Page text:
The aim of the protocol is to enhance the effectiveness of the current monetary and exchange rate policy and to contribute to financial stability. In line with protocol, FX transactions via state-owned banks were held since 2017 whenever needed. It helped prevent unhealthy pricing in the system and ensure a supply-demand balance and liquidity in FX markets.
Could you elaborate on how these foreign exchange sales were made? Because some ask to whom they were sold?
Although they know exactly how the market functions, we see some experts raising questions about to whom the reserves were sold.
These FX transactions were carried out on trading platforms at then-prevailing market conditions and market prices. The transactions were made on automated trading platforms, where details of the buyer and the seller are not disclosed until the transaction is made, at prevailing market quotations and without having to find a counterparty. Therefore, granting privilege to any group, bank or company regarding FX transactions is out of the question. The counterparties that engage in these transactions on automated trading platforms are local and foreign primary dealers. It is technically impossible to select a certain counterparty and ignore market dynamics while making transactions at non-market prices on these trading platforms. That’s why details of a counterparty cannot be disclosed anywhere in the world, not just by the Central Bank of the Republic of Turkey.
So, what happened to the Turkish lira you bought in return?
We all know that FX transactions are two-way transactions. You sell foreign currency and buy Turkish lira, and vice versa. Since Turkish lira was withdrawn from the market through these FX selling transactions, the amount of funding provided by the CBRT to banks increased by the same amount. The withdrawal of the Turkish lira from the market occurred on the same day as the value date of the FX selling transactions. The Turkish lira liquidity thus withdrawn from the market was injected into the market by the CBRT through open market operations and swap transactions. Therefore, a large part of the foreign currency that left the Central Bank and indirectly ended up as foreign currency deposits in the banking system returned to the Central Bank's balance sheet through swap transactions. In terms of the balance sheet’s asset and liability equilibrium, no asset has been lost whatsoever.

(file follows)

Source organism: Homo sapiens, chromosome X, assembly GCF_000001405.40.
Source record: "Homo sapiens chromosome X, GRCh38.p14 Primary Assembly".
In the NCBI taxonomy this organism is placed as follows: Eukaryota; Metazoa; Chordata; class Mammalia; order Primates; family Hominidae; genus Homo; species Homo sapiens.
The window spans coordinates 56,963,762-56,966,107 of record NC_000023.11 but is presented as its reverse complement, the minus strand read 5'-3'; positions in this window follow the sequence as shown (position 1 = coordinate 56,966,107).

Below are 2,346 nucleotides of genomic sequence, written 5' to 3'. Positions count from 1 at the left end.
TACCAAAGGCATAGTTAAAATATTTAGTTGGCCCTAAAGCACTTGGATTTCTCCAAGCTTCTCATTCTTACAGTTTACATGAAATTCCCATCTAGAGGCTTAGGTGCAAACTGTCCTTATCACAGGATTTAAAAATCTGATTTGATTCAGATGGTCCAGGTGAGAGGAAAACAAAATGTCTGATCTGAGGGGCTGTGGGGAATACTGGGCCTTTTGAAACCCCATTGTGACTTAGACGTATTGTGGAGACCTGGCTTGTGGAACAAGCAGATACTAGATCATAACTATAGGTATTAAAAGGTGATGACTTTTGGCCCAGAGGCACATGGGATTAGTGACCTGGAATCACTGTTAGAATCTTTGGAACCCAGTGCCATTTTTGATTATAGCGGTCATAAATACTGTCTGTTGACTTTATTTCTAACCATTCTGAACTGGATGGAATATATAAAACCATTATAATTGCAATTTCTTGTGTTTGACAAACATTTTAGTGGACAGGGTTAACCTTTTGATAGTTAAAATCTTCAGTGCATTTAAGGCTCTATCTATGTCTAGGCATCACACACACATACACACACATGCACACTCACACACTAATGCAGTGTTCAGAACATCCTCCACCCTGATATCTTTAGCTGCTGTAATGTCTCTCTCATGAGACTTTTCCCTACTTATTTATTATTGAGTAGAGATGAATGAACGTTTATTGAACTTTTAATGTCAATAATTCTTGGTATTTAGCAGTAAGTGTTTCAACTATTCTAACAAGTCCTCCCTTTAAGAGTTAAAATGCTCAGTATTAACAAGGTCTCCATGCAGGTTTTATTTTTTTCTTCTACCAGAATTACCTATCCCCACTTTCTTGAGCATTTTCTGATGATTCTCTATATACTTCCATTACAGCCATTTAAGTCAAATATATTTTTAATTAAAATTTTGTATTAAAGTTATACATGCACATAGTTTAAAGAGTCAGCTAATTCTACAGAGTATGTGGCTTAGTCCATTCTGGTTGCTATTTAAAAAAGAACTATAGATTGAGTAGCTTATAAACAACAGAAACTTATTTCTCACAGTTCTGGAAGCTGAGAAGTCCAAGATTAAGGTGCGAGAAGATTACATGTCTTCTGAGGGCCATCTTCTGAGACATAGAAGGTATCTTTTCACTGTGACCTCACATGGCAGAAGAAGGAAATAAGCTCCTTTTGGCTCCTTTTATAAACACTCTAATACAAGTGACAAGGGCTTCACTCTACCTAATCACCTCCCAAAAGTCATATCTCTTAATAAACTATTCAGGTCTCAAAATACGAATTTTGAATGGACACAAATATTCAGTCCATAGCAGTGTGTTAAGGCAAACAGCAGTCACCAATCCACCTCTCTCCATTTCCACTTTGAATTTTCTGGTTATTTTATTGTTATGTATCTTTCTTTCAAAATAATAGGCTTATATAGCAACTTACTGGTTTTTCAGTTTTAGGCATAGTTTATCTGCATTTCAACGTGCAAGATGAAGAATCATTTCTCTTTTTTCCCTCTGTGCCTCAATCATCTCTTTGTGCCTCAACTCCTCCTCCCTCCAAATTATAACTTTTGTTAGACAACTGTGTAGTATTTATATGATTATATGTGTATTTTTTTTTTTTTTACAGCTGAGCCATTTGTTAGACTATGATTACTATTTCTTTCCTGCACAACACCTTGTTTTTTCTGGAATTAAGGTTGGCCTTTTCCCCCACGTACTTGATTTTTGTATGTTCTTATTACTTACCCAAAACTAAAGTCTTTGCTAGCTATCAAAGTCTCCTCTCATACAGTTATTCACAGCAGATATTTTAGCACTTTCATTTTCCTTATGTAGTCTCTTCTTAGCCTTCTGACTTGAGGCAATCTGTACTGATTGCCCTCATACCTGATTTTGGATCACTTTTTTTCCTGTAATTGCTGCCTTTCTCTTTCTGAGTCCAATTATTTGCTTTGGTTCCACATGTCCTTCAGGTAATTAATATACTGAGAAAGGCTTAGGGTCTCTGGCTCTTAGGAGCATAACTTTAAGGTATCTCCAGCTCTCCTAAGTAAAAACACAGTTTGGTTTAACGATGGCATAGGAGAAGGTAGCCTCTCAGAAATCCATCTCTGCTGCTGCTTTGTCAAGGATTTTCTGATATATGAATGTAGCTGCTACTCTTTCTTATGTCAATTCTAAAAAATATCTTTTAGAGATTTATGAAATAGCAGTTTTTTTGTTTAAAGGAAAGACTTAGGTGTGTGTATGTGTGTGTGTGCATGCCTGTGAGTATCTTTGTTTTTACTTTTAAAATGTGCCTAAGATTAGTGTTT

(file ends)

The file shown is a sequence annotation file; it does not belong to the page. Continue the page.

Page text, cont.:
On the matter of data sharing, I would like to re-emphasize that the CBRT shares all information and data within its duties and responsibilities in an extremely transparent way and in accordance with international standards. In this context, the analytical balance sheet is announced every day, and market participants are provided with detailed data on the level of CBRT reserves.
Nevertheless, some accusations have been made recently regarding the CBRT reserves, which can harm the Bank’s reputation and cause domestic and international investors to lose trust and risk premiums to increase. As the CBRT, we reserve our legal rights to respond to false and misleading news and statements about us.